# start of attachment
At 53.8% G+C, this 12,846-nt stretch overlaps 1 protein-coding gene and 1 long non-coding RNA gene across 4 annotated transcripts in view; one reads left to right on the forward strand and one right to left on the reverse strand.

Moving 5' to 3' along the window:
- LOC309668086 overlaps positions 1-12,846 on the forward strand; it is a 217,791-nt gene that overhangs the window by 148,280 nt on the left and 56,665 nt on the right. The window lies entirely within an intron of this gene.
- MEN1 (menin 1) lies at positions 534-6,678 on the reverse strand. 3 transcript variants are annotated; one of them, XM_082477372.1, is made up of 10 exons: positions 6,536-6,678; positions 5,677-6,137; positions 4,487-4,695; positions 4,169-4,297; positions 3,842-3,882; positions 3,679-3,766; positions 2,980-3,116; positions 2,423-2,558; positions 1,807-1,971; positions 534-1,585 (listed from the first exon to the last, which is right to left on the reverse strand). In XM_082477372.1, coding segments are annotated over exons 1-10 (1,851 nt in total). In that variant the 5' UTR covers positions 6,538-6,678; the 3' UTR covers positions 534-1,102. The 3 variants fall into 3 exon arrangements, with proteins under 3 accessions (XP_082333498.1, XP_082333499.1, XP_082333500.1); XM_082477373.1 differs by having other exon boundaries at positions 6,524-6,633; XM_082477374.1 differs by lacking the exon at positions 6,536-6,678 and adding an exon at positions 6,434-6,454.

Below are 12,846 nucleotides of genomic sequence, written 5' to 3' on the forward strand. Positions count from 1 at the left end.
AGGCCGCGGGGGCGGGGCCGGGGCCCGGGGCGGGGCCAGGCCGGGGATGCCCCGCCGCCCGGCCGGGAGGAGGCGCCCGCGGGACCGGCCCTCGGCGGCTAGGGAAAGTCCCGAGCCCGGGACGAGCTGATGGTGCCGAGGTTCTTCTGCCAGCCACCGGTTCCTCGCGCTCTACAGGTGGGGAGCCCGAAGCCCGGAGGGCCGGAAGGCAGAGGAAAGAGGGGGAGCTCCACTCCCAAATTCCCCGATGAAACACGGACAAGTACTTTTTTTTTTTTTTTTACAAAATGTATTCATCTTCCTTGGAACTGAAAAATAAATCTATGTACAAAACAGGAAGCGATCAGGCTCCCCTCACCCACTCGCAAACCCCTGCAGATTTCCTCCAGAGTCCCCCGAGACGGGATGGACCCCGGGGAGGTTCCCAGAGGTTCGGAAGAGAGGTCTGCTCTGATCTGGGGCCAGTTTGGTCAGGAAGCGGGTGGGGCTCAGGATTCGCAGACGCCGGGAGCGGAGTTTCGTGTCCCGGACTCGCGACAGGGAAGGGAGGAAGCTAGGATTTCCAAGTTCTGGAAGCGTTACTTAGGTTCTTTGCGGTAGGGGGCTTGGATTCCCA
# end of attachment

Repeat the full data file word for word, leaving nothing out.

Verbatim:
At 53.8% G+C, this 12,846-nt stretch overlaps 1 protein-coding gene and 1 long non-coding RNA gene across 4 annotated transcripts in view; one reads left to right on the forward strand and one right to left on the reverse strand.

Moving 5' to 3' along the window:
- LOC309668086 overlaps positions 1-12,846 on the forward strand; it is a 217,791-nt gene that overhangs the window by 148,280 nt on the left and 56,665 nt on the right. The window lies entirely within an intron of this gene.
- MEN1 (menin 1) lies at positions 534-6,678 on the reverse strand. 3 transcript variants are annotated; one of them, XM_082477372.1, is made up of 10 exons: positions 6,536-6,678; positions 5,677-6,137; positions 4,487-4,695; positions 4,169-4,297; positions 3,842-3,882; positions 3,679-3,766; positions 2,980-3,116; positions 2,423-2,558; positions 1,807-1,971; positions 534-1,585 (listed from the first exon to the last, which is right to left on the reverse strand). In XM_082477372.1, coding segments are annotated over exons 1-10 (1,851 nt in total). In that variant the 5' UTR covers positions 6,538-6,678; the 3' UTR covers positions 534-1,102. The 3 variants fall into 3 exon arrangements, with proteins under 3 accessions (XP_082333498.1, XP_082333499.1, XP_082333500.1); XM_082477373.1 differs by having other exon boundaries at positions 6,524-6,633; XM_082477374.1 differs by lacking the exon at positions 6,536-6,678 and adding an exon at positions 6,434-6,454.

Below are 12,846 nucleotides of genomic sequence, written 5' to 3' on the forward strand. Positions count from 1 at the left end.
AGGCCGCGGGGGCGGGGCCGGGGCCCGGGGCGGGGCCAGGCCGGGGATGCCCCGCCGCCCGGCCGGGAGGAGGCGCCCGCGGGACCGGCCCTCGGCGGCTAGGGAAAGTCCCGAGCCCGGGACGAGCTGATGGTGCCGAGGTTCTTCTGCCAGCCACCGGTTCCTCGCGCTCTACAGGTGGGGAGCCCGAAGCCCGGAGGGCCGGAAGGCAGAGGAAAGAGGGGGAGCTCCACTCCCAAATTCCCCGATGAAACACGGACAAGTACTTTTTTTTTTTTTTTTACAAAATGTATTCATCTTCCTTGGAACTGAAAAATAAATCTATGTACAAAACAGGAAGCGATCAGGCTCCCCTCACCCACTCGCAAACCCCTGCAGATTTCCTCCAGAGTCCCCCGAGACGGGATGGACCCCGGGGAGGTTCCCAGAGGTTCGGAAGAGAGGTCTGCTCTGATCTGGGGCCAGTTTGGTCAGGAAGCGGGTGGGGCTCAGGATTCGCAGACGCCGGGAGCGGAGTTTCGTGTCCCGGACTCGCGACAGGGAAGGGAGGAAGCTAGGATTTCCAAGTTCTGGAAGCGTTACTTAGGTTCTTTGCGGTAGGGGGCTTGGATTCCCA